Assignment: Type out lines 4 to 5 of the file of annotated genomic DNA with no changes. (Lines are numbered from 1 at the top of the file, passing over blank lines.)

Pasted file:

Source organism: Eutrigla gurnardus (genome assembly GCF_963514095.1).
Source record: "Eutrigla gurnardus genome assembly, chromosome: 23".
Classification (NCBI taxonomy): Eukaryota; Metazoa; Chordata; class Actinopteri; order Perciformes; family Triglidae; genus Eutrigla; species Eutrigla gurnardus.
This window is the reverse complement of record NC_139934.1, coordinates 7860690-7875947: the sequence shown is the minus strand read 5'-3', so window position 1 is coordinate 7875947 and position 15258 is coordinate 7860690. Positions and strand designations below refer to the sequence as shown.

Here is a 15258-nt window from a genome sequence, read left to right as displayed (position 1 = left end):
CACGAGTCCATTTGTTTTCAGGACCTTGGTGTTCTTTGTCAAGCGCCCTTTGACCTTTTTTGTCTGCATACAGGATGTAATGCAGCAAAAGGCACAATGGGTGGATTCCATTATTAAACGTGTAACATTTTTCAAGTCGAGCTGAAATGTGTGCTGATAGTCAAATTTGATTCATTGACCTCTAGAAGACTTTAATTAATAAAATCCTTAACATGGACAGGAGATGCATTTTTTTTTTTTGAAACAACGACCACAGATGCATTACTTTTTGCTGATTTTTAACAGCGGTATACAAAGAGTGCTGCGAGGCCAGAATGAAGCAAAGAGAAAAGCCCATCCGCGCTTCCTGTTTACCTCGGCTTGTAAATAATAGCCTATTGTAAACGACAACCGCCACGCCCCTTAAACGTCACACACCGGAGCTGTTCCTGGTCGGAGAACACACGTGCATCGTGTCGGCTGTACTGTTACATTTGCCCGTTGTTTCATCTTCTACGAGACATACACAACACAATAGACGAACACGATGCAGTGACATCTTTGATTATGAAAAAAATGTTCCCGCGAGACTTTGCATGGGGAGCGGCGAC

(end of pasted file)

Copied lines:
This window is the reverse complement of record NC_139934.1, coordinates 7860690-7875947: the sequence shown is the minus strand read 5'-3', so window position 1 is coordinate 7875947 and position 15258 is coordinate 7860690. Positions and strand designations below refer to the sequence as shown.

Here is a 15258-nt window from a genome sequence, read left to right as displayed (position 1 = left end):